Golden Lion and Golden Bear-winning director Gianfranco Rosi has made an impassioned plea for creative freedom for documentary makers.
During his IDFA masterclass hosted by festival director Orwa Nyrabia, Rosi spoke of his “enormous hate” of commissioning editors who force documentary makers to stick by the script.
“We [documentary filmmakers] have to experiment constantly. We have to find a language, a challenge and [a way of] not repeating ourselves,” Rosi told Nyrabia. “That is what is fantastic about documentary – that you’re able to experiment and challenge yourself.
“[The commissioning editors] give you money for a script and then the film has to be that script. That is wrong. You start with a lie,” Rosi said.
Such a prescriptive approach, he continued, leads to the “death of documentary”.
“It’s such a limitation when they ask you to write a script. You cannot write a script. You can write an idea and that idea has to be extremely pregnant, extremely thick.”
In his own work, Rosi said he starts from an often tiny idea which will then grow and grow. “My films are never born with a table or a pen. My films are born with a very small idea and a big need. When I start any project, I never know where it goes.
“I never know when I put the camera down in front of me what is going to happen,” the director continued. “For me, every film is a matter of being able to find the right language in order to be able to tell that story… When you put the camera down, things happen in front of you.”
“Making a film is about missing things”
During his 30-year career, Rosi has completed only six feature documnetaries. With some of his films, for example Boatman in 1993, about a boatman on the bank of the Ganges, his first film after leaving New York University’s film school, Rosi spent “years without watching the footage” before finally beginning to edit.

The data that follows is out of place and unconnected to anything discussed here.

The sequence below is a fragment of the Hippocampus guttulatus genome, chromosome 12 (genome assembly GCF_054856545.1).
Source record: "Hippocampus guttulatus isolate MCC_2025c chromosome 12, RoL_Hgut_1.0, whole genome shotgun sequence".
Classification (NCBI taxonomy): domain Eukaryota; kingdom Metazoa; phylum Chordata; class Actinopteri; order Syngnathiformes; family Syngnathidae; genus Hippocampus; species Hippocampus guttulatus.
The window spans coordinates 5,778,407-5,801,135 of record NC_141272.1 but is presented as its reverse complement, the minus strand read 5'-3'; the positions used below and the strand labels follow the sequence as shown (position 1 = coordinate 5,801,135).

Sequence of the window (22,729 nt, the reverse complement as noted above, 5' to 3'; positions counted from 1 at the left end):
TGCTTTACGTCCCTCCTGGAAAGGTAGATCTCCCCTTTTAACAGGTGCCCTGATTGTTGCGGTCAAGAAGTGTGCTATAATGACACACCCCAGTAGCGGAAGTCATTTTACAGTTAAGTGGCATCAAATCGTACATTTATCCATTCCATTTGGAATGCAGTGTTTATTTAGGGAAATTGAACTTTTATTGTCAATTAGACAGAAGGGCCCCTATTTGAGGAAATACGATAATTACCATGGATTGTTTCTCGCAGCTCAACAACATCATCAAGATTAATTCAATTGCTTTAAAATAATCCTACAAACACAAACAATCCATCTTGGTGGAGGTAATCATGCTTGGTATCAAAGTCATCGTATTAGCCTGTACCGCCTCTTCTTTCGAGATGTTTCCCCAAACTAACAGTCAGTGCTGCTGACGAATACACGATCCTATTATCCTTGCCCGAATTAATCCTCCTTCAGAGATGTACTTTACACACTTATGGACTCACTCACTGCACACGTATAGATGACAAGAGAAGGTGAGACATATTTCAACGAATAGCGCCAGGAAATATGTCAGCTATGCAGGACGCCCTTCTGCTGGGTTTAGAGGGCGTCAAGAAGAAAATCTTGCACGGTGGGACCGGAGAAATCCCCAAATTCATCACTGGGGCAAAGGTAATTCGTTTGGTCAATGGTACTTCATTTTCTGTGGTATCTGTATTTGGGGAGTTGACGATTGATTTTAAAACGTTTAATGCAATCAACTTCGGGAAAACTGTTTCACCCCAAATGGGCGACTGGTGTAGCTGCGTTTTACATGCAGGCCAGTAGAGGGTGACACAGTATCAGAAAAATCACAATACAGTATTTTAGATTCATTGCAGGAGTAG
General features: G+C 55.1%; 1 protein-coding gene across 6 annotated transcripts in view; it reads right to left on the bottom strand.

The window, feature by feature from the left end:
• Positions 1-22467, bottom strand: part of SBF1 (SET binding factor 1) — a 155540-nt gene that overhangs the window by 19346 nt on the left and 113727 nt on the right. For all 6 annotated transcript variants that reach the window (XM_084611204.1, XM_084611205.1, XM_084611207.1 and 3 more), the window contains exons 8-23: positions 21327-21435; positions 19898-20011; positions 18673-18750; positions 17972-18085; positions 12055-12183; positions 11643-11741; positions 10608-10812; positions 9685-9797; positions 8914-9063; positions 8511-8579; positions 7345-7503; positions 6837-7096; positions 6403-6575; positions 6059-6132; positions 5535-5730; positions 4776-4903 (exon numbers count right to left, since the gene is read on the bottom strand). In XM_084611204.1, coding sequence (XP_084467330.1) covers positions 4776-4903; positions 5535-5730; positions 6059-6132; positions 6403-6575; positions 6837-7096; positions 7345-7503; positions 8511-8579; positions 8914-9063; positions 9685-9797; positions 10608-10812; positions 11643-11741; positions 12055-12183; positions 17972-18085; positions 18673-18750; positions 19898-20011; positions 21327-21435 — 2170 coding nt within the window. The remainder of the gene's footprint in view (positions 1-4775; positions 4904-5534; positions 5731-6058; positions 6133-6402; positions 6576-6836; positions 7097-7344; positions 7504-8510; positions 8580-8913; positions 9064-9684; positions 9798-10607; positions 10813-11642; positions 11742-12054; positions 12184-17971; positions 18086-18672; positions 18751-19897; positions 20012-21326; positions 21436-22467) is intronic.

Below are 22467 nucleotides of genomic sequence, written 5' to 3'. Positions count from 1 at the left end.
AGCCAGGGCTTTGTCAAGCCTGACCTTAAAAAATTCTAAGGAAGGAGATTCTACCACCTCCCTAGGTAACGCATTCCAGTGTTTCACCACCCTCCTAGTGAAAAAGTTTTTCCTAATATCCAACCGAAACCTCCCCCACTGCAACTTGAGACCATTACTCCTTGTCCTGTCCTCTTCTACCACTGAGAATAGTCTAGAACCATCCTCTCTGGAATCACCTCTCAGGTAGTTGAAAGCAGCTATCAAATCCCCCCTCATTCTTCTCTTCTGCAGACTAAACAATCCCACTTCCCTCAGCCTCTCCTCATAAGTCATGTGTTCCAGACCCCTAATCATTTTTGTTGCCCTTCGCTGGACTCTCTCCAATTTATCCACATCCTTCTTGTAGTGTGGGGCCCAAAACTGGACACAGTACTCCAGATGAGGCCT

Once that film was completed, he waited almost a decade before embarking on his second feature documentary.
Rosi talked at length about his work on 2013 Golden Lion winner Sacro GRA. The film, which took two years to shoot and months more to edit, explores life around the Grande Raccordo Anulare, the huge ring road which encircles Rome.
“When you leave Rome, you have to pass through this ring which is like a ring of Saturn,” he said. “This ring divides the city in two parts.”
When Rosi began work on the documentary, he had only recently separated from his wife. “This is the hell of Rome,” he said of the ring road. “It’s a place where everybody gets lost; you never take the right exit. For two years, I always took the wrong exit to look for a story and then I found another story. I was alone. This was a film I did completely on my own. I was living in a camper. It was a very painful moment in my life.”
Asked about the precious material he often has to cut out of his films during post-production, Rosi shared an anecdote about the late Bernardo Bertolucci.
“Making a film for me is about missing things. It is not about gaining things. Then, there’s one moment you grab and that moment is worth everything. When I did Fire At Sea, Bertolucci, who two years before gave me the Golden Lion for Sacro GRA, wanted to see the film. [Afterward] he told me something very important. He said, ‘Do you know what is the strength of this film? You are able to see things you don’t film or show us.’”
A good film, Rosi added, will always suggest to the audience elements beyond what is on screen. “You have 80 hours of footage and the film is only two hours… the rest is there. It is part of the film.”
Rosi was asked by Nyrabia what advice he would give young filmmakers on how to keep their creative freedom. “I would say that your first or second film, you have do on your own completely,” the director said.
Early in his own career, Rosi worked in many different jobs, for example as a cameraman or in dubbing, in order to finance his work. “I never asked for money at the beginning… I didn’t deserve that money because I didn’t know which film I was going to do.”
Rosi was speaking following the Dutch premiere of his latest film, Notturno, which made its world premiere at Venice in September. It is sold by The Match Factory.
The film was shot over the last three years along the borders of Iraq, Kurdistan, Syria and Lebanon, with Rosi exploring the daily life behind the continuous upheaval of Middle Eastern war, dictatorship, foreign invasion and terrorism. Nyrabia was one of the producers on the project.
Rosi also paid tribute to fellow Italian documentary maker, Valentina Pedicini, who died aged 42 late last week. Pedicini’s film Faith screened in last year’s IDFA.
During IDFA, the festival is screening Rosi’s Top 10, a collection of titles including Luis Buñuel’s Los Olvodados (1950), two titles by Roberto Rossellini, shorts by Vittorio De Seta, Robert Kramer’s Route One/USA (1989) and Jack Hazan’s A Bigger Splash (1974), a formally adventurous documentary about UK artist David Hockney.